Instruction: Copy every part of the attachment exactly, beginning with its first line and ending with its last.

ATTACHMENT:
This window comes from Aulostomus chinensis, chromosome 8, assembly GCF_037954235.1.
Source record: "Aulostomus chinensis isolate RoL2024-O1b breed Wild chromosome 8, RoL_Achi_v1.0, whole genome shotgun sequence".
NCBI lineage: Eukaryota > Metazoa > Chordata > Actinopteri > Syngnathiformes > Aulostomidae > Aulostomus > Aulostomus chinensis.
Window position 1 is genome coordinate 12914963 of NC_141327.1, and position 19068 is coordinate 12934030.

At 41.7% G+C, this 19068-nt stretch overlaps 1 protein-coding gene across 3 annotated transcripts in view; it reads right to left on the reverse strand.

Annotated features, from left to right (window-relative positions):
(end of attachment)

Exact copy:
This window comes from Aulostomus chinensis, chromosome 8, assembly GCF_037954235.1.
Source record: "Aulostomus chinensis isolate RoL2024-O1b breed Wild chromosome 8, RoL_Achi_v1.0, whole genome shotgun sequence".
NCBI lineage: Eukaryota > Metazoa > Chordata > Actinopteri > Syngnathiformes > Aulostomidae > Aulostomus > Aulostomus chinensis.
Window position 1 is genome coordinate 12914963 of NC_141327.1, and position 19068 is coordinate 12934030.

At 41.7% G+C, this 19068-nt stretch overlaps 1 protein-coding gene across 3 annotated transcripts in view; it reads right to left on the reverse strand.

Annotated features, from left to right (window-relative positions):